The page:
Photography Tips » How to Use the Best Lighting and Props for Food Photography?

How to Use the Best Lighting and Props for Food Photography?

Featured image by congerdesign from Pixabay

Food photography is one most sought after professional commercial photography specialty. However, there are surprisingly many things to consider while creating commercial images of various food items. In this article, we will cover some essential tips for professionals to arrange food photography lighting and props so your results will look delicious. In reality, it is the lighting and accessories which make or breaks a great food photo.

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Using the right props can surely take the food photos to the next level. Without using props, you will just get the one dish on the table, which doesn’t look very inviting. If you want to make it more appealing visually and offer a better texture and contrast to the photo, props are essential. Food photography professionals know the real difference props and lightings can bring to food photos.

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Typical Props List For Interesting Food Photography

Rustic, fun cutting boards:

Using a cutting board can add some depth and character to food photos. They are actually great in combination with some white backdrop or white ceramics. If you look at any perfect food photograph, you can identify how effectively these props are used.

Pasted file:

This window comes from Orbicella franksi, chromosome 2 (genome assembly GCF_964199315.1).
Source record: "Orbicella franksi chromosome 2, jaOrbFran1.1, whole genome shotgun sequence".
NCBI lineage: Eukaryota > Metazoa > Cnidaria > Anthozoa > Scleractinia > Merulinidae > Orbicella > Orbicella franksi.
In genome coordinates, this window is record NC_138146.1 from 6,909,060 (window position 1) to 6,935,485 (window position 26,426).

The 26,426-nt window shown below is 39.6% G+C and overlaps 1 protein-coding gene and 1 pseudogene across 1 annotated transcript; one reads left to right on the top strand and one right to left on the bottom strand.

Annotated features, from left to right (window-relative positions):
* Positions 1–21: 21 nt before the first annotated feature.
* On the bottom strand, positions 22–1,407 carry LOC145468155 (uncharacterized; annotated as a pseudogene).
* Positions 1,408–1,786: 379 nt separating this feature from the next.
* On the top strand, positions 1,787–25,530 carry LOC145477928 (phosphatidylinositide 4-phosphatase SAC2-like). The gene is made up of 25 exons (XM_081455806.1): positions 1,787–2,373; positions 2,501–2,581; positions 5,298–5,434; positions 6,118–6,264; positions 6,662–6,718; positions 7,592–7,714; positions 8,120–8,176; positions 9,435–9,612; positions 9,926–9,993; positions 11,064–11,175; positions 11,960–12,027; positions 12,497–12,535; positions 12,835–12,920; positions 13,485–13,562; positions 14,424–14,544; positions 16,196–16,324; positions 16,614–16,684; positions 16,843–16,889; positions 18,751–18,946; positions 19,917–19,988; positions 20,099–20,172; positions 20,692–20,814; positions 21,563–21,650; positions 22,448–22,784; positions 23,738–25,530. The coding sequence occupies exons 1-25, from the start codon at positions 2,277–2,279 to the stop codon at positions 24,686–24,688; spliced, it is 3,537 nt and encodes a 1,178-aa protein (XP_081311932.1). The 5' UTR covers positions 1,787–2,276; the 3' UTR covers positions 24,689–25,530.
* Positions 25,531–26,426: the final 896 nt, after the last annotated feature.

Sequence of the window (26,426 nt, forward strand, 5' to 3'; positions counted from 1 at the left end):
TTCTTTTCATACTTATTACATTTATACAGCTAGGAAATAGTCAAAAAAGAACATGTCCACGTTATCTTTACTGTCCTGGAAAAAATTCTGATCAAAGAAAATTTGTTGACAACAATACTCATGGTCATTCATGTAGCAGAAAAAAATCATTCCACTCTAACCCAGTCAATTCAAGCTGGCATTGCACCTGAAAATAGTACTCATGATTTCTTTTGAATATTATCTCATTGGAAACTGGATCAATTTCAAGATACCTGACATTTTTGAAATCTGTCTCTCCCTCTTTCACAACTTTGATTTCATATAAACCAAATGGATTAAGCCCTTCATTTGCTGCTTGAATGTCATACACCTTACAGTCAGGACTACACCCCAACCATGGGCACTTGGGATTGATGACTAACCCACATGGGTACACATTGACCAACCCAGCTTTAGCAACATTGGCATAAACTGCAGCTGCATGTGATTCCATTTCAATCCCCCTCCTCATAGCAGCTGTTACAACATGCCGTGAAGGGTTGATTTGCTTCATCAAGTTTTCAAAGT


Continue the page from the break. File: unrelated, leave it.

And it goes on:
Non-shiny vintage cutlery, knives, chopsticks, and ramekins:

These add-ons will help you to tell the story better. The cutlery can add some fun bits to the shot, and the viewers can also better imagine themselves the tools needed to make and consume the dish. However, it has to be arranged admirably and not all in a random. A chef could be your best partner in arranging these props ideally for a better shot.

Attractive backdrops:

You should experiment with the backdrops you use in your food photography as suggested by Porfyriphotography. Use an array of colors like dark, grey, or rustic like wood. If you want to post the images on Instagram, then changing the backdrop is ideal for maintaining a well-balanced look in your Instagram feed. Use your colors alternatively to make it feel good on your wall. Choose the colors effectively and use the alternative to have an aesthetically pleasing finish on your feed. Remember, people “eat” with their eyes at the first point and then try it out in reality.

Matte white plates:

In fact, there is no hard and set rule for commercial food photographers to follow, but matte plates work well on food photos. Choices like A Question of Eagles, Zamaa Ceramica, or Farm House Pottery, etc. carry some great elegance which will add-on a lot to your food photos.